Reflecting on this, I feel like my boilerplate statement conveyed most or all of the same information about what courses I could teach as a statement of the form you suggest. Like, a search committee member could read my statement and think “Ok, that means he can teach BIOL 101 (intro bio), 203 (general ecology), 215 (biostats I), 331 (biostats II), and 413 (community ecology), and he could develop a new population ecology course.” But your suggested statement also demonstrates to the search committee that the applicant has already read the course catalog, whereas my boilerplate statement suggests that I hadn’t. Does that make my biolerplate statement worse, from your perspective as a search committee member? When you say that, as a search committee member, you really like it when applicants identify the specific courses in your catalog that they could teach (or specific courses they could develop), is that in part because you see it as an “honest signal” of their level of interest in working at your specific institution, and/or of how well they’d “fit in” if hired?
My question here is perhaps a fairly hair-splitting one. But it’s interesting to me. I have the sense that this is something on which search committee members vary. Now I’m mulling over a poll on this. Asking applicants about the level of specificity in their applications, and people who’ve sat on search committees about the level of specificity they prefer to see.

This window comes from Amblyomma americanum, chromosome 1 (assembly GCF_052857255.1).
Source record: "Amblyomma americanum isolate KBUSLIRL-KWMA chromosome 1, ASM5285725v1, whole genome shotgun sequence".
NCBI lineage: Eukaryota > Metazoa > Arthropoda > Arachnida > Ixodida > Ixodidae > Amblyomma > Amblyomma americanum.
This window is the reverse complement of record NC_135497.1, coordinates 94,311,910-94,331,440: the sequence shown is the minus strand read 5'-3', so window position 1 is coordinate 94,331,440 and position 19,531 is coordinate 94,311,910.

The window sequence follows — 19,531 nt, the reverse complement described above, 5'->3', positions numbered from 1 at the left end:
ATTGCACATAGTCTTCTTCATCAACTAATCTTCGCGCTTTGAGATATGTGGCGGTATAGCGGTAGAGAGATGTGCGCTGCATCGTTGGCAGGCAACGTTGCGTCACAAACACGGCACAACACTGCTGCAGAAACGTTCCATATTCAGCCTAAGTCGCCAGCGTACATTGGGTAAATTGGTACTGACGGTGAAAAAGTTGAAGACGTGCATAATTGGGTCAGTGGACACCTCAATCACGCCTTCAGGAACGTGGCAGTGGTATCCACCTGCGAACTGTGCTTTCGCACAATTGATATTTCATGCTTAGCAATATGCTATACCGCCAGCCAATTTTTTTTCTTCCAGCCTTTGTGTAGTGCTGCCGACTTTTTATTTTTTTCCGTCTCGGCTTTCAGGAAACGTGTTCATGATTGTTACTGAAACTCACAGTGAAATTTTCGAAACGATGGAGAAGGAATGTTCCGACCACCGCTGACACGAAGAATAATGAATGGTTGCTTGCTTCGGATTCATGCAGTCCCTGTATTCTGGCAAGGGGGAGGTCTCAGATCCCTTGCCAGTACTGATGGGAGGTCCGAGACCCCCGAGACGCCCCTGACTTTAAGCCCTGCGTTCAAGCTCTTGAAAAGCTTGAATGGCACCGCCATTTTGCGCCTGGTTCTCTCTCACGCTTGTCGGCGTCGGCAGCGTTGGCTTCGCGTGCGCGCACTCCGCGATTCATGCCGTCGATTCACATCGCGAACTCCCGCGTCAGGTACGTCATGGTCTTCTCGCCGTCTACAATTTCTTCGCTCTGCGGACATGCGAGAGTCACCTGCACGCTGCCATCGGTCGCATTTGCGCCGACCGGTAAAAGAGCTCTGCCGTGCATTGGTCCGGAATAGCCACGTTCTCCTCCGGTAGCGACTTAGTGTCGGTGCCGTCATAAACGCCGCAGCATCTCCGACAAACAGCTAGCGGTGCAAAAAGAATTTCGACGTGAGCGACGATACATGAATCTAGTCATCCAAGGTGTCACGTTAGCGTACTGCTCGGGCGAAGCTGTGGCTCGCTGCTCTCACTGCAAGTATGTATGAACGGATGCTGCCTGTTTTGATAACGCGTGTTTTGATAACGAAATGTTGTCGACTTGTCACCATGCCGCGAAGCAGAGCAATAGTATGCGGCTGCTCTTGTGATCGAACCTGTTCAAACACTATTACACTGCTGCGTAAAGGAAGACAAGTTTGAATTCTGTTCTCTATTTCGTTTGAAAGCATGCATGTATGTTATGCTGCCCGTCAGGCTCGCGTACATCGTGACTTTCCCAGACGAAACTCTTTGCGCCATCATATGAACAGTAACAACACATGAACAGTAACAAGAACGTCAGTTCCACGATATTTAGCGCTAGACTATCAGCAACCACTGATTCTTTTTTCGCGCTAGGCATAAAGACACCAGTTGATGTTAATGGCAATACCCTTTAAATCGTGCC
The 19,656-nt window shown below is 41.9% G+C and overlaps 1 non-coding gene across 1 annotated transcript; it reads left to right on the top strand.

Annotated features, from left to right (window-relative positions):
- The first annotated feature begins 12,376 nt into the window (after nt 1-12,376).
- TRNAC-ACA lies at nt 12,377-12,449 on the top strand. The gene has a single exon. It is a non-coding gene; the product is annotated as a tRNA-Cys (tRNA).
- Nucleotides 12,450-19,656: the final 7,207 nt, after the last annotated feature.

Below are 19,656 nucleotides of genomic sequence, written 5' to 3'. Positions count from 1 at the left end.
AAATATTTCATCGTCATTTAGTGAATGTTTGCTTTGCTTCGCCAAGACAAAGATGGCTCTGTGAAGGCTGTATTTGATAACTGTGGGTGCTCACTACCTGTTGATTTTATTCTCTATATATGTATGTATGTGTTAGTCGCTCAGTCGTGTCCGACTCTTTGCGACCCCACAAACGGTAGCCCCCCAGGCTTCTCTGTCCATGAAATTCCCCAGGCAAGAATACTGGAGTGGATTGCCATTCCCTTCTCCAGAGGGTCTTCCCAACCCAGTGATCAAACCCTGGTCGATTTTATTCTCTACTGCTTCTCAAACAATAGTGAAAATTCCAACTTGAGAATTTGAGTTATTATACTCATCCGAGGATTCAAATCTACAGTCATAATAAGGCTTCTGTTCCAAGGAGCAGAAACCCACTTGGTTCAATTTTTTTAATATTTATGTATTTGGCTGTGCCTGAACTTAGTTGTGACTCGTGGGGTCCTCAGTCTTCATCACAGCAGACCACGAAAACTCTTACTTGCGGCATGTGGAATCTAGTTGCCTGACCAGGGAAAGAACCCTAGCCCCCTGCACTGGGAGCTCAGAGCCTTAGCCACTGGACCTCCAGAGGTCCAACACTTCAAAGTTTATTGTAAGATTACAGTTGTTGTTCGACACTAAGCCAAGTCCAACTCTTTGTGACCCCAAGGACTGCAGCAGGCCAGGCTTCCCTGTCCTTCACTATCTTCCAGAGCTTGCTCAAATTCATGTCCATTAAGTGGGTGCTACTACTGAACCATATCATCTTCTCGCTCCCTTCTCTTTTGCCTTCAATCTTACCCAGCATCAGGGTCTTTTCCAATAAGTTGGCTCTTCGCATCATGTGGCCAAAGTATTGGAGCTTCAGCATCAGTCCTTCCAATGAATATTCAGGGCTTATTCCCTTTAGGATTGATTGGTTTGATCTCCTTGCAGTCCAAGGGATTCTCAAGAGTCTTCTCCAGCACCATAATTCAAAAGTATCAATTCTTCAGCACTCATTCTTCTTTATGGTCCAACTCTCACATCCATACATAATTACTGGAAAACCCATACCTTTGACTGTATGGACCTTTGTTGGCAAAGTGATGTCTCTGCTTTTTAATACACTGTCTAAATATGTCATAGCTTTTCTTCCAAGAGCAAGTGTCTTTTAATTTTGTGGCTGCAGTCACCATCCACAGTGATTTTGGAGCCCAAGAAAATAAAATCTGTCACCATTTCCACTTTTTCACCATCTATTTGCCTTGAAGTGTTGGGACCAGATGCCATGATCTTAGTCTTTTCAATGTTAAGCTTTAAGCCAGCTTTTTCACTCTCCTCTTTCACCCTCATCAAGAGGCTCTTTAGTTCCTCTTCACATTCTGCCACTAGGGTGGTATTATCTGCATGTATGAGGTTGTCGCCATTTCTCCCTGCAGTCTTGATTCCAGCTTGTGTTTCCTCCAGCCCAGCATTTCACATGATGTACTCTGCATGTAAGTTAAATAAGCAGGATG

As someone who has served on multiple search committees, ABSOLUTELY read the individual university/department’s catalog/course listing and do your “due diligence” about the specific courses and even which courses are required/optional for different majors (such as an Ecology major within a Biological Sciences department). Preferably even find out which courses there will be a specific need to teach- for example, if the open faculty position is to replace a limnologist who taught some very specific aquatic ecology courses, or perhaps someone who was the only entomologist in the department, the person who makes it demonstrably clear on their application they could step right in and teach those courses, would have an edge. At a minimum, it (theoretically) signals they’re serious enough about the institution that they went to the effort to learn specifically about it and the department… other than it being a liberal arts college in Ohio.
When you write, “Does that make my biolerplate (sic) statement worse, from your perspective as a search committee member? When you say that, as a search committee member, you really like it when applicants identify the specific courses in your catalog that they could teach (or specific courses they could develop), is that in part because you see it as an “honest signal” of their level of interest in working at your specific institution, and/or of how well they’d “fit in” if hired?”